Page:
16. Add the ClassInterface attribute to your class file just under the GuidInterface attribute as in the following examples:
    [C#]
    [ClassInterface(ClassInterfaceType.AutoDispatch)]
    
    [Visual Basic .NET]
    <GuidAttribute("AA4AD2AC-97B8-4d24-8E81-388A655DDBE5"), _
        ClassInterface(ClassInterfaceType.AutoDispatch)> 
    
    

    Note that the Visual Basic .NET example simply appends the attribute to the existing GuidAttribute that is assigned to the class. The ClassInterface attribute ensures that an interface is generated by the .NET Common Language Runtime that provides access to the public members of this class for COM clients. The ClassInterfaceType is an enumeration that specifies a value for the type of class interface that gets generated.

  17. Now create three public methods in the class called PostCreate, PostUpdate and PostDelete. Make sure that the signatures for each of the methods match those specified earlier in the ICRMCallout interface. This is the location where custom business logic can be created to respond to each of the events raised in Microsoft CRM. An example is provided here although your specific implementation will be different:
    [C#]
    public void PostCreate(int ObjectType, string ObjectId, string 
      OrigObjectXml)
    {
       FileInfo fi = new FileInfo(@"C:\CSCallout_Insert.txt");
       StreamWriter s = fi.AppendText();
        s.WriteLine("CRM Create Event Occurred...\n");
        s.WriteLine("Object Type: " + ObjectType.ToString());
        s.WriteLine("Object ID: " + ObjectId.ToString());
        s.WriteLine("Object XML String: ");
        s.WriteLine(OrigObjectXml);
        s.WriteLine();
        s.Close();
    }
      public void PostUpdate(int ObjectType, string ObjectId, string 
        OrigObjectXml)
    {
                  FileInfo fi = new FileInfo(@"C:\CSCallout_Update.txt");
                  StreamWriter s = fi.AppendText();
                  s.WriteLine("CRM Update Event Occurred...\n");
                  s.WriteLine("Object Type: " + ObjectType.ToString());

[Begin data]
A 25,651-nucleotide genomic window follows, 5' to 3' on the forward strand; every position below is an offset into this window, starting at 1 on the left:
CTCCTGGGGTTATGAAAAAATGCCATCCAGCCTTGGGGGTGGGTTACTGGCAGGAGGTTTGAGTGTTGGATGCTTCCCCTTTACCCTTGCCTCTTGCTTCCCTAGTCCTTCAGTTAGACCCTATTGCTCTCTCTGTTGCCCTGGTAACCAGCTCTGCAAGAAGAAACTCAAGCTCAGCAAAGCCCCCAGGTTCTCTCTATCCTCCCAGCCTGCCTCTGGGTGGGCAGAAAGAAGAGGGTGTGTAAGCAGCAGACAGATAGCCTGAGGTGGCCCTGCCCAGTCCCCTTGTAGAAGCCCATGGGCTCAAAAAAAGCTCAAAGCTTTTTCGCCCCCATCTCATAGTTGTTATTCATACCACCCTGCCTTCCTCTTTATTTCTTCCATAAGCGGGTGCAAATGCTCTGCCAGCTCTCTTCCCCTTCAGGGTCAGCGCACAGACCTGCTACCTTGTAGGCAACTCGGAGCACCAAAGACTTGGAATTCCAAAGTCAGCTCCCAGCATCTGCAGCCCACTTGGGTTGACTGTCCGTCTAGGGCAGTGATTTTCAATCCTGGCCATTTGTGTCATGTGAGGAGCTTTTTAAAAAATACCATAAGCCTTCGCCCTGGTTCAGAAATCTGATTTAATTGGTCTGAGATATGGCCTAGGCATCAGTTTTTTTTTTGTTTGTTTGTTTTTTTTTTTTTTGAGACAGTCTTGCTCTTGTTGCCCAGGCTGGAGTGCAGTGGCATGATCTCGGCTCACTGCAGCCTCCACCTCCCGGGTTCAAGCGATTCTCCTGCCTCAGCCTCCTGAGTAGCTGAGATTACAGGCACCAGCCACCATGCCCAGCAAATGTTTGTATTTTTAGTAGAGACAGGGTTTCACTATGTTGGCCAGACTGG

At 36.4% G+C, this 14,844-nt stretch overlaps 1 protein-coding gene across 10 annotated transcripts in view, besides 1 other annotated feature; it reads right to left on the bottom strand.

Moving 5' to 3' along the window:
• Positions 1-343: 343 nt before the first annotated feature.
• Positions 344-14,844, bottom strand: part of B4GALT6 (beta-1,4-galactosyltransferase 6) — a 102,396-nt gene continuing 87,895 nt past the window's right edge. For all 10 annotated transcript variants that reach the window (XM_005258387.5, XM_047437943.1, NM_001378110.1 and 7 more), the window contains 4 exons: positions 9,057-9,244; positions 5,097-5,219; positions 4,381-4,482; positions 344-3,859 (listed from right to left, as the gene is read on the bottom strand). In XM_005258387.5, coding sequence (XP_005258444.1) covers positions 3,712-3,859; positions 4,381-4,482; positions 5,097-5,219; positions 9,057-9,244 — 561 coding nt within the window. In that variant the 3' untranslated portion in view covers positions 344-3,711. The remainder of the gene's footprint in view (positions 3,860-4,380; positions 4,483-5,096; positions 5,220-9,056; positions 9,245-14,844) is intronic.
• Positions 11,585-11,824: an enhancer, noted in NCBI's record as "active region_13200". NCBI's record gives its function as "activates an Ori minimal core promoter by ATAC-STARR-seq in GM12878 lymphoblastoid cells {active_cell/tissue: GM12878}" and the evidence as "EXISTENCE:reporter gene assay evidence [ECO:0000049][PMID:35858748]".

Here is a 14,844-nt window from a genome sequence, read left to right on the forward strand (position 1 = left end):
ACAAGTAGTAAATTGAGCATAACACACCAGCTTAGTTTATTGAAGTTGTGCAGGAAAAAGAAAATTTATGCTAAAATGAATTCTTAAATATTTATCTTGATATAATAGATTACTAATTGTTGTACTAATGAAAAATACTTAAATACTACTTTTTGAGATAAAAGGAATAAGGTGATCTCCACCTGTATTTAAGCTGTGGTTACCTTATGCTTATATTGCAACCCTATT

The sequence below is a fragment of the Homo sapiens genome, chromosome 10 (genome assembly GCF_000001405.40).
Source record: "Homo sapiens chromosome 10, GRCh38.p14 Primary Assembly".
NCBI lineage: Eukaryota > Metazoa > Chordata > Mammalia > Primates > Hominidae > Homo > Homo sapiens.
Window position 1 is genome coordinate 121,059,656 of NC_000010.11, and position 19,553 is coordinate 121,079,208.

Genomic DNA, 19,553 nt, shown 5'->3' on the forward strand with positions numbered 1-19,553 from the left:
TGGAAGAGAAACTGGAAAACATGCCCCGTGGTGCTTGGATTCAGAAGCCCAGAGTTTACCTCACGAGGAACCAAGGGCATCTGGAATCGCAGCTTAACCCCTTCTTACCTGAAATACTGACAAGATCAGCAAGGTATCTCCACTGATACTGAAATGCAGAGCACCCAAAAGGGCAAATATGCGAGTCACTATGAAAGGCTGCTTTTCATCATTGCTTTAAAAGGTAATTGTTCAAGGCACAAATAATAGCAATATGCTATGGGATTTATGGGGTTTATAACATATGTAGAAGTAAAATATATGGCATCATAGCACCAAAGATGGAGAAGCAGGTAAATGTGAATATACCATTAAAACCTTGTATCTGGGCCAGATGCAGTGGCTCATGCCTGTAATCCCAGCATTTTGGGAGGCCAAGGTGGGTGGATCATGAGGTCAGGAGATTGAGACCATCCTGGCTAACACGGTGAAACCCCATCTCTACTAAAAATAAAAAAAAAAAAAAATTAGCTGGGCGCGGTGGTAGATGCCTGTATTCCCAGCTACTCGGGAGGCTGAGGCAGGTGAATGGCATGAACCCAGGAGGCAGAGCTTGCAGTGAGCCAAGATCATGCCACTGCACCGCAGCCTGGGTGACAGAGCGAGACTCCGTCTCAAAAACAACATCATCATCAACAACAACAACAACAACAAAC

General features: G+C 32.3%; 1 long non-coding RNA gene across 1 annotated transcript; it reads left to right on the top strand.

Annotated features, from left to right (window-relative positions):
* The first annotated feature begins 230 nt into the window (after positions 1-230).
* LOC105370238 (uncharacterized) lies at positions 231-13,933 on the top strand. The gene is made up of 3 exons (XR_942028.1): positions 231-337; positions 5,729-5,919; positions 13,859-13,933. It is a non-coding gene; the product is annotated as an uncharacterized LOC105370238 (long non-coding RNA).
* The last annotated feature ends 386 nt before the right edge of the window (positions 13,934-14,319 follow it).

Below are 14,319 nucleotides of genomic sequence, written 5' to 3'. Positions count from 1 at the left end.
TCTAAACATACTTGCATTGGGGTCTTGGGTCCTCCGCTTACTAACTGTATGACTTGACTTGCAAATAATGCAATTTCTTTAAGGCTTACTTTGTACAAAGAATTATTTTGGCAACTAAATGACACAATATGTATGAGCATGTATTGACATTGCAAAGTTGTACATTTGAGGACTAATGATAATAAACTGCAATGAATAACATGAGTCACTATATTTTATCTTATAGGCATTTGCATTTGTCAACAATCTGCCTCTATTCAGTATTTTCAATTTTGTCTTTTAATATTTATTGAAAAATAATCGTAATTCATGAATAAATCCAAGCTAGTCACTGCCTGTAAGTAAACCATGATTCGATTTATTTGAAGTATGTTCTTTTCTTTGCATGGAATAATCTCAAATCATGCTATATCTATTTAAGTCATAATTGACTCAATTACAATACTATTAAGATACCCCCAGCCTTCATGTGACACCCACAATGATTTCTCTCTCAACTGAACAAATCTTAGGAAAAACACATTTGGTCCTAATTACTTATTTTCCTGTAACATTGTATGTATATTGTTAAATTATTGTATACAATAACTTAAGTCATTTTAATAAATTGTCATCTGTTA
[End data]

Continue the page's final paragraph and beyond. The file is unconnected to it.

s.WriteLine("Object ID: " + ObjectId.ToString());
                  s.WriteLine("Object XML String: ");
                  s.WriteLine(OrigObjectXml);
                  s.WriteLine();
                  s.Close();
           }
           public void PostDelete(int ObjectType, string ObjectId)
           {
                  FileInfo fi = new FileInfo(@"C:\CSCallout_Delete.txt");
                  StreamWriter s = fi.AppendText();
                  s.WriteLine("CRM Delete Event Occurred...\n");
                  s.WriteLine("Object Type: " + ObjectType.ToString());
                  s.WriteLine("Object ID: " + ObjectId.ToString());
                  s.WriteLine();
                  s.Close();
    }
    
    [Visual Basic .NET]
    Sub PostCreate(ByVal ObjectType As Integer, ByVal ObjectID As String, _
      ByVal OrigObjectXML As String) Implements ICRMCallout.PostCreate
            Dim fi As New FileInfo("C:\VBCallout_Insert.txt")
            ' Create the file and output some text to it.
            Dim s As StreamWriter = fi.AppendText()
            s.WriteLine("CRM Create Event Occurred..." + vbNewLine)
            s.WriteLine("Object Type:" + ObjectType.ToString())
            s.WriteLine("Object ID: " + ObjectID.ToString())
            s.WriteLine("Object XML String: ")
            s.WriteLine(OrigObjectXML)
            s.WriteLine()
            s.Close()
    End Sub
    
    Sub PostUpdate(ByVal ObjectType As Integer, ByVal ObjectID As String, _
      ByVal OrigObjectXML As String) Implements ICRMCallout.PostUpdate
            Dim fi As New FileInfo("C:\VBCallout_Update.txt")
            ' Create the file and output some text to it.
            Dim s As StreamWriter = fi.AppendText()
            s.WriteLine("CRM Update Event Occurred..." + vbNewLine)
            s.WriteLine("Object Type:" + ObjectType.ToString())
            s.WriteLine("Object ID: " + ObjectID.ToString())
            s.WriteLine("Object XML String: ")
            s.WriteLine(OrigObjectXML)
            s.WriteLine()
            s.Close()
    End Sub
    Sub PostDelete(ByVal ObjectType As Integer, ByVal ObjectID As String) _
      Implements ICRMCallout.PostDelete
            Dim fi As New FileInfo("C:\VBCallout_Delete.txt")
            ' Create the file and output some text to it.
            Dim s As StreamWriter = fi.AppendText()